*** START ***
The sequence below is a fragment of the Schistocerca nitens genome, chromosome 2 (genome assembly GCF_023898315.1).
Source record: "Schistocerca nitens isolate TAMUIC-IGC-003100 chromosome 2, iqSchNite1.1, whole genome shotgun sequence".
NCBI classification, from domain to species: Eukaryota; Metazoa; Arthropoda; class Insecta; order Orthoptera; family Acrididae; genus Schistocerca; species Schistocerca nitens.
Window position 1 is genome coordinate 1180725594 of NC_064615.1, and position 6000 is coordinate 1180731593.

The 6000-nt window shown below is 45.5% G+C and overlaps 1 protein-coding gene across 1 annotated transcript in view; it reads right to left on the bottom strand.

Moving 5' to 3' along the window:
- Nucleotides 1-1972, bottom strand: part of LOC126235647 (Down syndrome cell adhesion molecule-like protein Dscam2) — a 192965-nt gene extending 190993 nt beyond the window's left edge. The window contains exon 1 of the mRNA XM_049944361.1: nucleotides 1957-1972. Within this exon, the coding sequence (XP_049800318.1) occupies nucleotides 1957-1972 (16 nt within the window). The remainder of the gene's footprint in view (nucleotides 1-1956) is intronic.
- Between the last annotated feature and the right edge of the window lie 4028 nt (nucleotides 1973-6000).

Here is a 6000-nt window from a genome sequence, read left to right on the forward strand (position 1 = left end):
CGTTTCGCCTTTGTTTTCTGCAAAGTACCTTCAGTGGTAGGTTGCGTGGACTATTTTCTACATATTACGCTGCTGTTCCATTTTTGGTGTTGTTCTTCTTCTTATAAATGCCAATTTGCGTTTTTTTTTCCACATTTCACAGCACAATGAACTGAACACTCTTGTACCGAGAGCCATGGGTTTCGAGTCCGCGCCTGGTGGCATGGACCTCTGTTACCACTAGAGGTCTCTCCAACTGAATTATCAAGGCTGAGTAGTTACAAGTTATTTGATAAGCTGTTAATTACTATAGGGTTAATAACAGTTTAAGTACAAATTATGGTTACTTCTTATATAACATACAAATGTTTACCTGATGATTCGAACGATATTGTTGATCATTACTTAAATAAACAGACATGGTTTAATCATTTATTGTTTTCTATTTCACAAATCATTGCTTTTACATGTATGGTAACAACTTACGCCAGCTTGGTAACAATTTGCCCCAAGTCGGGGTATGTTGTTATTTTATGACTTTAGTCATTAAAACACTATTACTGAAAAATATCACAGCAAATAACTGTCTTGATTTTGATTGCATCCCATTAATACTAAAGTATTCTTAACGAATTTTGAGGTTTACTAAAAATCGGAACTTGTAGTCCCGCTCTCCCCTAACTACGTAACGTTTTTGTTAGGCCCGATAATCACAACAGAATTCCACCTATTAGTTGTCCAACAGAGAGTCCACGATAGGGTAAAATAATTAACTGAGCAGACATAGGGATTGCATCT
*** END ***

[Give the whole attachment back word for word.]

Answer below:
The sequence below is a fragment of the Schistocerca nitens genome, chromosome 2 (genome assembly GCF_023898315.1).
Source record: "Schistocerca nitens isolate TAMUIC-IGC-003100 chromosome 2, iqSchNite1.1, whole genome shotgun sequence".
NCBI classification, from domain to species: Eukaryota; Metazoa; Arthropoda; class Insecta; order Orthoptera; family Acrididae; genus Schistocerca; species Schistocerca nitens.
Window position 1 is genome coordinate 1180725594 of NC_064615.1, and position 6000 is coordinate 1180731593.

The 6000-nt window shown below is 45.5% G+C and overlaps 1 protein-coding gene across 1 annotated transcript in view; it reads right to left on the bottom strand.

Moving 5' to 3' along the window:
- Nucleotides 1-1972, bottom strand: part of LOC126235647 (Down syndrome cell adhesion molecule-like protein Dscam2) — a 192965-nt gene extending 190993 nt beyond the window's left edge. The window contains exon 1 of the mRNA XM_049944361.1: nucleotides 1957-1972. Within this exon, the coding sequence (XP_049800318.1) occupies nucleotides 1957-1972 (16 nt within the window). The remainder of the gene's footprint in view (nucleotides 1-1956) is intronic.
- Between the last annotated feature and the right edge of the window lie 4028 nt (nucleotides 1973-6000).

Here is a 6000-nt window from a genome sequence, read left to right on the forward strand (position 1 = left end):
CGTTTCGCCTTTGTTTTCTGCAAAGTACCTTCAGTGGTAGGTTGCGTGGACTATTTTCTACATATTACGCTGCTGTTCCATTTTTGGTGTTGTTCTTCTTCTTATAAATGCCAATTTGCGTTTTTTTTTCCACATTTCACAGCACAATGAACTGAACACTCTTGTACCGAGAGCCATGGGTTTCGAGTCCGCGCCTGGTGGCATGGACCTCTGTTACCACTAGAGGTCTCTCCAACTGAATTATCAAGGCTGAGTAGTTACAAGTTATTTGATAAGCTGTTAATTACTATAGGGTTAATAACAGTTTAAGTACAAATTATGGTTACTTCTTATATAACATACAAATGTTTACCTGATGATTCGAACGATATTGTTGATCATTACTTAAATAAACAGACATGGTTTAATCATTTATTGTTTTCTATTTCACAAATCATTGCTTTTACATGTATGGTAACAACTTACGCCAGCTTGGTAACAATTTGCCCCAAGTCGGGGTATGTTGTTATTTTATGACTTTAGTCATTAAAACACTATTACTGAAAAATATCACAGCAAATAACTGTCTTGATTTTGATTGCATCCCATTAATACTAAAGTATTCTTAACGAATTTTGAGGTTTACTAAAAATCGGAACTTGTAGTCCCGCTCTCCCCTAACTACGTAACGTTTTTGTTAGGCCCGATAATCACAACAGAATTCCACCTATTAGTTGTCCAACAGAGAGTCCACGATAGGGTAAAATAATTAACTGAGCAGACATAGGGATTGCATCT